I have just been in touch with West Bank ISMer A to find out how ISMer Tristan is doing, after he received a severe injury yesterday when the tear gas canister an Israeli solider shot at his head created a hole (see footage here). Apparently he is still in critical condition and has had to have the front part of his brain removed. If he makes it through the next 48 hours his chances of survival increase. There will be long term effects but not clear yet how severe.
Tristan is an activist and Indymedia journalist and you can see some of his reports here, including an article entitled Four Demonstrators Shot and Wounded in Ni’ilin, Palestine. The local man shot in the leg with live ammunition at the same time as Tristan was hit, is ok and back at home in Ni’lin now.
When we think about the danger we sometimes face (always less than Palestinians) we hope for the clean, quick bullet. And try not to think about the alternatives. I don’t know Tristan myself. He seems like a nice guy in the photo, doesn’t he, which looks to be the photo we all hand in for use “in case something happens.”
Back here, Ma’an (which can be entirely accurate or entirely innacurate) reports: “a Gazan boy was shot and injured by Israeli soldiers stationed east of Rafah city Friday, said Head of Emergency and Ambulance Department in the de facto Ministry of Health, Muawieyah Hasaneen. Thirteen-year-old Salah Abu Sneina was brought to hospital with moderate injuries after being shot near the Ash-Shuka area, where Israeli forces are deployed near the southern border of the Gaza Strip. Abu Sneina is the eighth Gazan to be injured by Israeli fire in the past week.” There have been attacks from sky and sea all week, mostly (but not all) focused on the tunnels which feed us.
Yesterday I went to the Kabariti family for Friday lunch, a fish barbeque. I took with me three of the “letters from the world” that were delivered by the Free Gaza boat last year. These letters were from a mother and her two daughters in California, so we decided to give them to the Kabariti girls and their mum, all of whom read English.
The girls and I sat in the sunny front window and they excitedly began to read their letters and compose messages to email in reply (no postal service is possible under siege.) A few minutes later I realised I could hear shooting. Their dad M always keeps binoculars beside the sea window, but I didn’t need them. Looking out, I could see two Israeli gunboats well on this side of the horizon, looping about and firing on Palestinian fishing boats. No more than three miles from the shore.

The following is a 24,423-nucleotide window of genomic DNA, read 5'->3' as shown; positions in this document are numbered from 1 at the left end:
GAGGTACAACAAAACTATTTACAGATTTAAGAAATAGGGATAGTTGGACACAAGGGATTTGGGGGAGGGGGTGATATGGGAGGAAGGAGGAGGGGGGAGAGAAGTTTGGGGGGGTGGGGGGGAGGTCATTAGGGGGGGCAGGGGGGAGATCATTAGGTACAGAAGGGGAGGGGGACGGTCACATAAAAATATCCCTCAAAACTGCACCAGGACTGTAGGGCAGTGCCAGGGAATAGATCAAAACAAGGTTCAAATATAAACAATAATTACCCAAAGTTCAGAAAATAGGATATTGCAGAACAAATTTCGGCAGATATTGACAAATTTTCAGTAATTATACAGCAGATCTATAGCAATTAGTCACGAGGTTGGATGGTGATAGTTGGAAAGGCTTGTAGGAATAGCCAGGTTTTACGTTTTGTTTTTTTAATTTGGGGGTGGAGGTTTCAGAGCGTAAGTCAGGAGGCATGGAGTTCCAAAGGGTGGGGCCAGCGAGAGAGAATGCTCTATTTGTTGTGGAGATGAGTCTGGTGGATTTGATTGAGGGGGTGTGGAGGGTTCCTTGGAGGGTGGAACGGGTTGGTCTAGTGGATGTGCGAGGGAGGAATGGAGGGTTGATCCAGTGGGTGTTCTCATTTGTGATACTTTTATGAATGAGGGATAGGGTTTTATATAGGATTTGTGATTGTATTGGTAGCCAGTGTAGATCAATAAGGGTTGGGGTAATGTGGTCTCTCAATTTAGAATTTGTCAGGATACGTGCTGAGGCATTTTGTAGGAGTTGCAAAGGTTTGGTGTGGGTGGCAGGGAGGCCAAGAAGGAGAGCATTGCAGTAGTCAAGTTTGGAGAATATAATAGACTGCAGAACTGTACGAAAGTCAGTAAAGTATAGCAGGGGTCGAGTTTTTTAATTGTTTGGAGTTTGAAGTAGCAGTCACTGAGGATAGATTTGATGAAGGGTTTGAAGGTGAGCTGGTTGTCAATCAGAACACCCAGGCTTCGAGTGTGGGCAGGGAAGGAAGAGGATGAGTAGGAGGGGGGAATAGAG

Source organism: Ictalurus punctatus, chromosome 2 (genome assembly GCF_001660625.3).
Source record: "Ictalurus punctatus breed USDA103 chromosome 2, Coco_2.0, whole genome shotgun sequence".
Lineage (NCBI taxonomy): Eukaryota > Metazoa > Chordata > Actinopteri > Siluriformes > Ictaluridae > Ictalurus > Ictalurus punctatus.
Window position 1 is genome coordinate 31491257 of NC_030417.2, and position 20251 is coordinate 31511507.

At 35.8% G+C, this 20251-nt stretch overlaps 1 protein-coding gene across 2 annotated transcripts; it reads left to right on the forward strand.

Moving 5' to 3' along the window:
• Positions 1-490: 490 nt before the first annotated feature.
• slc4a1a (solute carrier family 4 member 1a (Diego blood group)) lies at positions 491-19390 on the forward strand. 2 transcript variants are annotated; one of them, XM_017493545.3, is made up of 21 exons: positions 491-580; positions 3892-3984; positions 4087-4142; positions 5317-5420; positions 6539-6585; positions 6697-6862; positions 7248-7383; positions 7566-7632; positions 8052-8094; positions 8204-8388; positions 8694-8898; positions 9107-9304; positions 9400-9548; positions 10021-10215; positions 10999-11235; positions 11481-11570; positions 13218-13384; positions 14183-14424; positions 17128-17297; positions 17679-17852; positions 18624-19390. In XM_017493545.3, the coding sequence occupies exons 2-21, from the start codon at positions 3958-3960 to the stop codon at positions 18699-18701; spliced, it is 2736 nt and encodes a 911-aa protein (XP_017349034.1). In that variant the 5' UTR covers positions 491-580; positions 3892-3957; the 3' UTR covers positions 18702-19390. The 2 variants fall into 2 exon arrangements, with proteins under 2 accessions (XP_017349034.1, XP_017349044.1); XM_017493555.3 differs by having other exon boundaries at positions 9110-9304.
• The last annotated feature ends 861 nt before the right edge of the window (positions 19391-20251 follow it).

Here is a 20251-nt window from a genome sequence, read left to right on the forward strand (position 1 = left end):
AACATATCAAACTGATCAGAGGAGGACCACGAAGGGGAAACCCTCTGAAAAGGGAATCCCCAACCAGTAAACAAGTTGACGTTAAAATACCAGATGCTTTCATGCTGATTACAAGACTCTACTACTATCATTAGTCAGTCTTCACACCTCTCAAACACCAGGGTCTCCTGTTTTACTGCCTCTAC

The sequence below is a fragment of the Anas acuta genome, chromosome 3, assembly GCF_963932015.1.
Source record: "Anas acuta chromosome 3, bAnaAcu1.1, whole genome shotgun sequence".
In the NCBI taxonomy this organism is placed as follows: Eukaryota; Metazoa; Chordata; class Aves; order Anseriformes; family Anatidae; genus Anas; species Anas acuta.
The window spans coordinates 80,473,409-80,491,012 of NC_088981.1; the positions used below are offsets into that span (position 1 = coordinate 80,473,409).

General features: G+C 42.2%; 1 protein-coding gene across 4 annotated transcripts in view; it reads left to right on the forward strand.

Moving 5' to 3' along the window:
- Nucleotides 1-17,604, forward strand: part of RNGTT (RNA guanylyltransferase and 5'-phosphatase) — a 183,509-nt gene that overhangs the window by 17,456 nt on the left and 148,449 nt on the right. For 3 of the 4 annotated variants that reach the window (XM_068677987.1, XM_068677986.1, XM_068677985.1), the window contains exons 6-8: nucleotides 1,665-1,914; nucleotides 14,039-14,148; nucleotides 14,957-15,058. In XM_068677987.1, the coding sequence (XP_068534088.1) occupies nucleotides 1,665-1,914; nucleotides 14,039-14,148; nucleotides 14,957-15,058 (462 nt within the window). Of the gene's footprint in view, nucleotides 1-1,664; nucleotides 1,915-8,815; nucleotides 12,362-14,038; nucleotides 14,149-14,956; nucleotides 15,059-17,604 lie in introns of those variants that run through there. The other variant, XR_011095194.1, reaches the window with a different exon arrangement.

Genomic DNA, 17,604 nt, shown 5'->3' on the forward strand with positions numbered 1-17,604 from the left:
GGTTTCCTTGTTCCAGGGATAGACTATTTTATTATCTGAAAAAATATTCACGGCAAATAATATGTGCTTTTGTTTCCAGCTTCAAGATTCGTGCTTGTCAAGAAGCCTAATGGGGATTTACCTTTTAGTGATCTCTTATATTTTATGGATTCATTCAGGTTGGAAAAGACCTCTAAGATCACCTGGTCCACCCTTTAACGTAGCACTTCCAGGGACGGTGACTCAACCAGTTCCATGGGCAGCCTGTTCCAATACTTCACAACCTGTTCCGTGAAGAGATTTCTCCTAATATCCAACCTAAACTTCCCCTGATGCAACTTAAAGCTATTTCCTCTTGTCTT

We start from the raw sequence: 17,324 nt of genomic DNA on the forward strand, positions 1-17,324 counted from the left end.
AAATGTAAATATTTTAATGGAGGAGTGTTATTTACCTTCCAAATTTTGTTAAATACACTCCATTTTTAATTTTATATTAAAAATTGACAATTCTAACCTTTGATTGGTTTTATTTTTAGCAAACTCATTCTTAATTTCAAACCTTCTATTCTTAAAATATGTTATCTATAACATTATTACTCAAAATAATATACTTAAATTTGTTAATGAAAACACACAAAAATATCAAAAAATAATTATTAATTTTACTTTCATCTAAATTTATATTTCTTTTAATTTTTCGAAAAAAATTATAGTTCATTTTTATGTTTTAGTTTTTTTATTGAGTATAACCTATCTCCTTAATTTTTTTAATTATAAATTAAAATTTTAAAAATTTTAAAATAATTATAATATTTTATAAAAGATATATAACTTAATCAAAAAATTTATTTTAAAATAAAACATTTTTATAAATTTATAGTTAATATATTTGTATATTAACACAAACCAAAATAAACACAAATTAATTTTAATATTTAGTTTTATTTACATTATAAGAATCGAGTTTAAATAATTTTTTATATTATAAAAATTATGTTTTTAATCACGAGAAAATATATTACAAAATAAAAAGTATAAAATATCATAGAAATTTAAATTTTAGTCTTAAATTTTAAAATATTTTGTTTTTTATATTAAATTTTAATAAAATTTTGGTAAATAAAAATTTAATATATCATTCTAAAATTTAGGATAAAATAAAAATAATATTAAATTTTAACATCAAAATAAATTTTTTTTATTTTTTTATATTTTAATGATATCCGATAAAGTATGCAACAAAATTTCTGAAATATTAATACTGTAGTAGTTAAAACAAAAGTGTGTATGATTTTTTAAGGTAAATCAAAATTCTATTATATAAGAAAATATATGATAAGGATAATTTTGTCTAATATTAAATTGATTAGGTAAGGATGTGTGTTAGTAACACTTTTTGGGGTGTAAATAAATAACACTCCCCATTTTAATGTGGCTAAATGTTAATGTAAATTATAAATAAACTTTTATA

Some of the little boats began to head back to the port, so I stomped off down the street to meet them, as the shooting continued, to see what I could find out. I spoke to Ahmed Abel Aziiz, who had just tied up his boat. He said the shooting had been going on half an hour and he was giving up for the day, but he thought that more than ten boats, some medium and some small like his, were still out there. Nobody was arrested or wounded yet. I stomped back to eat my lunch, pleased to see the Kabariti kids out in the garden after their weeks of hiding inside, but eyeing the parsley in the salad and the fish on my plate with part respect and part despair.
Later on I rang M and he said that fishermen Zaki Tarouch and Talal Tarouch, and Dahr Zayad and his son, had been arrested by the Israeli gunboats. He also said we are entering the three best months for fishing, the time the fishermen depend on to get them through the rest of the year.
We went to Al Wafa Rehabilitation hospital also yesterday, said hi to Abd, delivered the chess set your donations bought him, and announced we would be practising both chess and insertion of cannulas on him next visit. He looked perturbed. E introduced me to Abd’s fellow patient, Maher, who you can assist via our Donate page (shot fisherman Rafiq is there too) who is carrying on the Palestinian tradition of being determinedly cheerful after surviving his own war nightmare. Which in his case involved not only losing those close to him, but ten minutes in the morgue refrigerator…
The fishermen were released in the night, but their boats – their method of earning a living – have been kept by Israel. As we enter the three months Gaza fishermen depend on the most.